Labor Day is a Promise of Rest and a Call for Equity

Last Monday was Labor Day, a day I assumed was dedicated to men and women to rest from their honorable labors at work and home. There’s more to the story than that.

The nation’s Labor Day was approved by Grover Cleveland in August 1894 within a week of using federal troops to squash a nationwide Pullman Strike that killed 39 strikers. Cleveland believed he needed more labor support for the November election. He did need votes – he lost the election.

He received support for Labor Day from Samuel Gompers, head of the American Federation of Labor who had opposed the Pullman strike. Gompers envisioned a Labor Day when workers felt the freedom to call for reforms.

“The day for which the toilers in past centuries looked forward, when their rights and their wrongs would be discussed…that the workers of our day may not only lay down their tools of labor for a holiday, but upon which they may touch shoulders in marching phalanx and feel the stronger for it,” Gompers said.

I searched the Internet for 2013 Wenatchee Labor Day marches or events. The only event I found on one website was a Mojo Monday Happy Hour. I found 12 Wenatchee labor unions in the online Yellow Pages for Business, but none of their websites provided links to local events.

The websites discussed low wages, salaries and benefits. The United Food & Commercial Workers had informational pickets in Seattle on August 28th regarding ongoing negotiations that threaten existing health coverage. The UFCW also supports a $15 minimum wage for fast food workers.

Labor Day marchers are most likely missing because a 2012 Gallup poll estimates only ten percent of American workers belong to labor unions. Their strength was hammered in the late 1970s when Congress refused to pass labor reform while reforming bankruptcy law to make it easier to nullify labor management contracts.

Despite low membership, labor unions are approved by the majority of Americans according to a recent Gallup poll. However, support has declined from close to a two-thirds approval rating in 2001 to barely over half in 2011.

The decline in approval is ironic because most of Americans’ wages, salaries and benefits have been flat during that time despite labor unions calls for increases. Flat wages have occurred despite major improvements in productivity resulting in higher corporate profits and higher incomes in higher income households.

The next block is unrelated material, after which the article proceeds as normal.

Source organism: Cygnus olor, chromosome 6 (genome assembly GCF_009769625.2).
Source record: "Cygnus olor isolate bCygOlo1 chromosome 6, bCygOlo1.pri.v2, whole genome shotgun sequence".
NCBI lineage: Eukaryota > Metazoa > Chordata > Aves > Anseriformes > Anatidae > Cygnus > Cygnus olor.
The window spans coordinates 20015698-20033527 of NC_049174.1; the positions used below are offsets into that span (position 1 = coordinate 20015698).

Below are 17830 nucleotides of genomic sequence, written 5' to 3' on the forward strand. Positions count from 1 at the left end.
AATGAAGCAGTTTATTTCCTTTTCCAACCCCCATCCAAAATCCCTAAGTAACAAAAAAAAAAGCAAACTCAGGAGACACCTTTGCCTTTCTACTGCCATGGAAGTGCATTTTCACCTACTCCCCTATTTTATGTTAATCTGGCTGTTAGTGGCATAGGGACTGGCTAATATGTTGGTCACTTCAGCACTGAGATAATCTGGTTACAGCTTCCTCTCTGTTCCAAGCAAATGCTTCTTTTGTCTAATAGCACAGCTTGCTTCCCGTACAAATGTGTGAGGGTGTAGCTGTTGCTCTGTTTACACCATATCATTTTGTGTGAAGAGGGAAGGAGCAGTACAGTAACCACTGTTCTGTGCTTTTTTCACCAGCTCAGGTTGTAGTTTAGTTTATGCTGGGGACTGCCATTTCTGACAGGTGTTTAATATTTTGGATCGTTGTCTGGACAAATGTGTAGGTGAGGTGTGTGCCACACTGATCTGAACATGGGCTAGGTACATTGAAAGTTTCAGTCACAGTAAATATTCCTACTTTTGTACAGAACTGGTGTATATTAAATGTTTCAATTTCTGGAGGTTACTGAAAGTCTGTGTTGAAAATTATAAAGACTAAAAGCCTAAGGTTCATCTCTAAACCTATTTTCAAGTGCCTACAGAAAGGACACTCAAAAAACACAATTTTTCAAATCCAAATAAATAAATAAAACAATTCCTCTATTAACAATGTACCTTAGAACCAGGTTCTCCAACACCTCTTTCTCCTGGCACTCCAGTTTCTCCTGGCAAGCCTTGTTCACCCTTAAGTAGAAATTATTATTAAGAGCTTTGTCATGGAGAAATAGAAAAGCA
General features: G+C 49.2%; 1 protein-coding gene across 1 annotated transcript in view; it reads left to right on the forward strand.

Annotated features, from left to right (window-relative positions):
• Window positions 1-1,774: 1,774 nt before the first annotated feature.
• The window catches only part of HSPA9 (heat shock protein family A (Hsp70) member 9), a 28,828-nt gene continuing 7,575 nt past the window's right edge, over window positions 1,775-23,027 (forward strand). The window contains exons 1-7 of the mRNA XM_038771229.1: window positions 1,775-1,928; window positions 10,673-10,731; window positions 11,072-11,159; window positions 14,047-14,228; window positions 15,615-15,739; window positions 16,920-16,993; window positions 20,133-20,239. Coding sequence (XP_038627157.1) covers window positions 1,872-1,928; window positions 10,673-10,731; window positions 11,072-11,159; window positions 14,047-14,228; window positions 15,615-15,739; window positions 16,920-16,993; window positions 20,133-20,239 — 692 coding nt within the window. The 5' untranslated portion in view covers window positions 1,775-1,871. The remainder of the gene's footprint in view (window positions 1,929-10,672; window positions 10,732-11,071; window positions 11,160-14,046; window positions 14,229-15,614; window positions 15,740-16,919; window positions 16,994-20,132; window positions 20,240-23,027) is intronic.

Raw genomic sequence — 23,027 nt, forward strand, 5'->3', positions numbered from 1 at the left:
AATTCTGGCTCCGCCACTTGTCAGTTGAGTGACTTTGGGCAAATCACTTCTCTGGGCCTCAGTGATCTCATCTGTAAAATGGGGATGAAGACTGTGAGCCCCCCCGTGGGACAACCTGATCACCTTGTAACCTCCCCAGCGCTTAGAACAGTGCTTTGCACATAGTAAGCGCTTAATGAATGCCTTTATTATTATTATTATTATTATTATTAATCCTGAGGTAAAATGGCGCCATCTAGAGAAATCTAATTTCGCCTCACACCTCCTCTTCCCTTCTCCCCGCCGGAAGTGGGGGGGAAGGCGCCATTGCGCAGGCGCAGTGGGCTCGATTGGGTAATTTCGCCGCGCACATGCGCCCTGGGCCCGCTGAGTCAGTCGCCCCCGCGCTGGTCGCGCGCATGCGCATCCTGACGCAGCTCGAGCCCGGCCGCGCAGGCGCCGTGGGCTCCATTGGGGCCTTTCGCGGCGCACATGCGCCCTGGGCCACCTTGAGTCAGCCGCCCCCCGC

That conclusion comes from a report by the Economic Policy Institute (EPI) which is dedicated to raising US living standards and labor market wages through research and publications instead of marching. It published an August 2013 report titled A Decade of Flat wages: The Key Barrier to Shared Prosperity and a Rising Middle Class written by Lawrence Mishel and Heidi Shierholz, two economists who have frequently testified before Congress and are often quoted in national media.

“According to every major data source, the vast majority of U.S. workers—including white-collar and blue-collar workers and those with and without a college degree—have endured more than a decade of wage stagnation,” they said.  ”Wage growth has significantly underperformed productivity growth regardless of occupation, gender, race/ethnicity, or education level. In other words, the vast majority of wage earners have already experienced a lost decade, one where real wages were either flat or in decline.”

My children are in that vast majority of flat-lined salaries that make it difficult to save for a better life and education. Accepting those difficulties would be easier if everybody was struggling equally. But they’re not.

The EPI recommends policy changes that could help such as public investments in infrastructure that would increase productivity, better collective bargaining power, increases in minimum wages linked to inflation and immigration reform.

Those rights would be on placards in a Labor Day parade, where working families could feel the strength and support of their neighbors as they strive for better futures in a nation where the benefits of rising productivity are available only for the few.

That’s the full story of Labor Day, a promise of rest and a call for equity.

About Russellsclearskies

Writing to poke fun at a retired klutz like me who's curiously exploring the absurdities and complexities of the good life. .
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4 Responses to Labor Day is a Promise of Rest and a Call for Equity

  1. Elaine Johnson says:

    You know, Jim, your whole career seems to have prepared you to be a brilliant columnist. Im amazed at the imagination and research that characterize all your articles, and your style is conversational and clear, not boring academic prose. Youre really good at this writing stuff.


    On 9/5/13 9:26 AM, “James S Russell’s Clear Skies” wrote:

    > Russellsclearskies posted: “Last Monday was Labor Day, a day I assumed was > dedicated to men and women to rest from their honorable labors at work and > home. Theres more to the story than that. The nations Labor Day was approved > by Grover Cleveland in August 1894 within a week of” >

  2. Deborah Moore says:

    Great information as always! Thank you.

  3. Gary says:

    Jim, in the last decades unions have themselves contributed to their decline by their unreasonable demands and tactics. It’s not a one sided story.

  4. Sheri Russell says:

    Thank you. Very informative and call to action. Enjoy reading your posts, even if I don’t always have a chance to respond. Have a great weekend, love, Sheri

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